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Old 07-02-2011, 04:00 PM
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Compressor hard start with ait in tank

I've got a small 110 Craftsman air compressor, 2HP 12 Gallon that was recently given to me. It starts and runs great when the tank is empty, however, when it kicks on again after the pressure drops, it the motor won't turn the compressor and usually kicks the breaker. Does this sound like a motor issue, or perhaps something in the compressor?

Thanks
John

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Old 07-02-2011, 04:24 PM
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Sounds like your unloader valve isn't working. There should be a check valve at the tank where the line from the pump attaches. In the line, there should be a tube attached which usually runs to the pressure switch. When the switch cuts the power, an finger on the switch hits the unloader valve, dumping the pressure in the pump and line. The check valve prevents air from the tank escaping. The unloader valve assures there is no pressure on the pump when it starts again, making it easier to start.

Listen to when the switch cuts off the power, you should hear a shhhhhh as the pressure is released. If not, you may need to adjust the valve or the finger so the pressure is released.
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Old 07-02-2011, 06:16 PM
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Exactly what was already said, it almost certainly is a leaking back-flow valve in the tank and/or an unloader valve. However I think some of the little direct drive units only have the back-flow valve in the tank and it may or may not have an unloader in the pressure switch, most likely it will so if you don't hear that momentary "hiss" when the motor shuts off you will need to check for that unloader.
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Old 07-03-2011, 06:28 PM
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Nope, now woosh of air when it turns off, just a slow steady leaking from this valve;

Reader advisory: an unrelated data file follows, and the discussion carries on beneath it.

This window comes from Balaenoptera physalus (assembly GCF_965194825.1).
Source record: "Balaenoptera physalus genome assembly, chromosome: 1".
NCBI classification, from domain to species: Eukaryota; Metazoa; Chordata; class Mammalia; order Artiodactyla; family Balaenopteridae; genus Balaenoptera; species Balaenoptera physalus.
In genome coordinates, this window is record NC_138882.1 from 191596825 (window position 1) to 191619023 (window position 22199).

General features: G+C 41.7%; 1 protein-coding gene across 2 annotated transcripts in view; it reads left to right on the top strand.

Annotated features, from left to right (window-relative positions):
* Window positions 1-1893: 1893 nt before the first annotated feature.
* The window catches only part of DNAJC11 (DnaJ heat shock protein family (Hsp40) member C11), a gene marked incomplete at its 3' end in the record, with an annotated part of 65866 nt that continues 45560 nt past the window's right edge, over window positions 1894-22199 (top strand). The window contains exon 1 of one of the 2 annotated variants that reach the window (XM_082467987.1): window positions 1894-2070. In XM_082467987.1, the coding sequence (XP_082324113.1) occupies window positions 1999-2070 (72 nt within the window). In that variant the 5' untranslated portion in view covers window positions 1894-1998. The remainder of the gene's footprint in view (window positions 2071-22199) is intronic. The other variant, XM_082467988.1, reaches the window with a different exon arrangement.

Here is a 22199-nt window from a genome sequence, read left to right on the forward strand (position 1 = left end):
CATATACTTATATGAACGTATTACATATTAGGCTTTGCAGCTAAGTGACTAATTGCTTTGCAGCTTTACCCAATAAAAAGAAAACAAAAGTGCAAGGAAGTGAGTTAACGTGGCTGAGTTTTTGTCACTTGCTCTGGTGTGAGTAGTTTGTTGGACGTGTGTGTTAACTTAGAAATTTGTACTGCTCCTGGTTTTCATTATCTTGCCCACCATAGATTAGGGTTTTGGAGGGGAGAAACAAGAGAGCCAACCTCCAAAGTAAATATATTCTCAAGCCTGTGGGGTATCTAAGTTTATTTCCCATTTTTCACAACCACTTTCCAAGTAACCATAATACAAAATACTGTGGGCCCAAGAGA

It looks like it pushes down on a switch that turns the compressor on and off. I disconnected the main line from the compressor to the tank and there was no other valve. It just feed straight into the tank. Should I start by replacing the valve pictured above?
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Old 07-03-2011, 07:29 PM
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That valve is from the pressure switch right? It is supposed to be opened by the switch when the switch opens the electrical contacts and it is supposed to stay open until the motor is switched back on again. If it is leaking continuously then that means the back-flow valve, where-ever it is located, is leaking. That back-flow valve is necessary to keep air from flowing back to the compressor pump and switch when the motor shuts off and that switch you have in the pic is then supposed to drain off any pressure between the pump and the tank, if the back-flow valve works properly the valve pictured will "hiss" for only a second or so (unless air is leaking back from the tank as yours apparently is). If there is no valve located in the tank where the supply line attaches then check to see if it is located at the pump where that same line is attached, it has to be somewhere.
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Old 07-03-2011, 08:08 PM
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There should be a little check valve like everyone said... I would get a lay out of your compressor to see where it is,, Mine was right in the top of the tank.... It was bad, And mine was doing the same thing,,, I put a new one, and it worked fine.... It stops the air from backing up to the pump head... The one you have there is the one by the on and off switch..(This was on my old compressor..)
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Old 07-03-2011, 08:23 PM
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continous run

I have a gasoline and elect continous run construction compressors. Construction sites usually don't have enough capacity or the air compressors can overlaod a generator when they start so the elect or gas engines run continously, then have an unloader that lets the thing run but not pump air when the pressure is high enough. I have had to take the pieces apart and clean them every couple of years from running in dirty sites. If you can find the unloader and use some carb cleaner then lube with air comp oil it should be ok.
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Old 07-03-2011, 08:38 PM
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Quote:
Originally Posted by timothale
use some carb cleaner then lube with air comp oil it should be ok.

That's what I have often found to work, most times the valve just needs cleaning or sometimes it has a chip of some type of material stuck in it.
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